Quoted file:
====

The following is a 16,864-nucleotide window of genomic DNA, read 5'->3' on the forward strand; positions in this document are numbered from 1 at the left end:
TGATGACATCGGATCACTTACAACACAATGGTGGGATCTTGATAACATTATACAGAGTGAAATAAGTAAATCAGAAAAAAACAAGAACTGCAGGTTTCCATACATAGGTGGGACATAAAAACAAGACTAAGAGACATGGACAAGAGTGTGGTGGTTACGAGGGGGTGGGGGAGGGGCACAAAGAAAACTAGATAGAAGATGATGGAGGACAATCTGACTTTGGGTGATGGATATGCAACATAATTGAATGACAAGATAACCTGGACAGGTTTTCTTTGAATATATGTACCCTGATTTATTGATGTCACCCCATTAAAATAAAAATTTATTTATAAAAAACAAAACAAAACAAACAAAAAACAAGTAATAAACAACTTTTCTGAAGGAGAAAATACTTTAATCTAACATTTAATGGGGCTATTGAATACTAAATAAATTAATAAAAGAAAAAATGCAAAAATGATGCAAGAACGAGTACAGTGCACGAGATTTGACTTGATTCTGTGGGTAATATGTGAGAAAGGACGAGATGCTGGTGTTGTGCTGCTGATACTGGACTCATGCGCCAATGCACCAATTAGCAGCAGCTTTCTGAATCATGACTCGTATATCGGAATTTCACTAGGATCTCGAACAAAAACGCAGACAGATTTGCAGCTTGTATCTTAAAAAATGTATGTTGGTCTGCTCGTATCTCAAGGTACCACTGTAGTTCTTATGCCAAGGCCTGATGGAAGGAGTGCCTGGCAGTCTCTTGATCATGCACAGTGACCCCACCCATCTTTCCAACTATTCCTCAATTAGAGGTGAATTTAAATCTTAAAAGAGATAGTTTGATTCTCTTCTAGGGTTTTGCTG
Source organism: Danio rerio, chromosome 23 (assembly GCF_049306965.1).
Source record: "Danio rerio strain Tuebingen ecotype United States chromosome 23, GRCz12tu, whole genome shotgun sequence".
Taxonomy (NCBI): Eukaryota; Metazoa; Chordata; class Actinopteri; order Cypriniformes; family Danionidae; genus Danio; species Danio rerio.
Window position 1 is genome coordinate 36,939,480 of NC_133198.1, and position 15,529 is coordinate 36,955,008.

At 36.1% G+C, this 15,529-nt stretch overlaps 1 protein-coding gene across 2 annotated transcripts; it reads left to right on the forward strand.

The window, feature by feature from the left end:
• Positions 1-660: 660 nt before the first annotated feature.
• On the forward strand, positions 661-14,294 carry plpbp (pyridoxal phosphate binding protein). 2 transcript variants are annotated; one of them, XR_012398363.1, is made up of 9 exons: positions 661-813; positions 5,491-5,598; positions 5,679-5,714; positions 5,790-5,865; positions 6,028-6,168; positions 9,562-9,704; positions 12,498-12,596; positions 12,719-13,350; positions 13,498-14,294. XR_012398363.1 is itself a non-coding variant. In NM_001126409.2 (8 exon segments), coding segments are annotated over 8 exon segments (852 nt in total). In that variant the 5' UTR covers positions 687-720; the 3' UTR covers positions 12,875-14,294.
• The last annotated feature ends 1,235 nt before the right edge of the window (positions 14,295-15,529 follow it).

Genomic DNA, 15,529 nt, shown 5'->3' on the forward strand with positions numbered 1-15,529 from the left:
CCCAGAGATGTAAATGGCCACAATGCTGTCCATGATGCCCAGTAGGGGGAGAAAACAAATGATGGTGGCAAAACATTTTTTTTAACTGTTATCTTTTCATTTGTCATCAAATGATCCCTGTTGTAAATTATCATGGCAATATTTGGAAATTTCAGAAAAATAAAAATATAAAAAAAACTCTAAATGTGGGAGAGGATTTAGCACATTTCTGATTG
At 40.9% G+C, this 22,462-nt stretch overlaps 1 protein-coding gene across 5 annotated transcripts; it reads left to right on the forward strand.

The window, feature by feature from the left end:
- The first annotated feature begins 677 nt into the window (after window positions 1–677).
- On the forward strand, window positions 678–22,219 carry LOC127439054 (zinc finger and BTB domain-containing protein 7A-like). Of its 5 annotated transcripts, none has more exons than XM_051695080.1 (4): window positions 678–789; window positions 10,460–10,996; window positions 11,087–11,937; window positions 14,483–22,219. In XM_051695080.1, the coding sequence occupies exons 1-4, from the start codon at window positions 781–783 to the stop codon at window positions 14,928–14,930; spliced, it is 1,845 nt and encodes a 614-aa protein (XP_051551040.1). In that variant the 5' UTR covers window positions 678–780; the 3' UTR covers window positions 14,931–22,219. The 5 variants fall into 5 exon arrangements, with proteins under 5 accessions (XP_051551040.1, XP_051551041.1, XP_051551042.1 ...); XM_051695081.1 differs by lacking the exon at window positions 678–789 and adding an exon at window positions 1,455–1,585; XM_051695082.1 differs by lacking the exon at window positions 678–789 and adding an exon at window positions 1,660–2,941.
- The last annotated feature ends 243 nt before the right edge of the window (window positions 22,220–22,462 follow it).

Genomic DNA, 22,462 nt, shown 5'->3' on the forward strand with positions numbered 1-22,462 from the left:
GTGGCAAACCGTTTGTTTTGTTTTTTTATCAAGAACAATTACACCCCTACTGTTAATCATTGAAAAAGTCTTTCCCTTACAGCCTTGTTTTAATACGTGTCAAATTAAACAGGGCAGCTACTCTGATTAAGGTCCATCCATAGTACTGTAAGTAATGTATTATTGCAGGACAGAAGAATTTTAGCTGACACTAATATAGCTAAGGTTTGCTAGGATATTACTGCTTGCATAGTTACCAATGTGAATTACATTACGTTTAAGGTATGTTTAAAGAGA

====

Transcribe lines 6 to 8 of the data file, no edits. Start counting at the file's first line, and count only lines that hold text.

Window position 1 is genome coordinate 36,939,480 of NC_133198.1, and position 15,529 is coordinate 36,955,008.

At 36.1% G+C, this 15,529-nt stretch overlaps 1 protein-coding gene across 2 annotated transcripts; it reads left to right on the forward strand.

The window, feature by feature from the left end: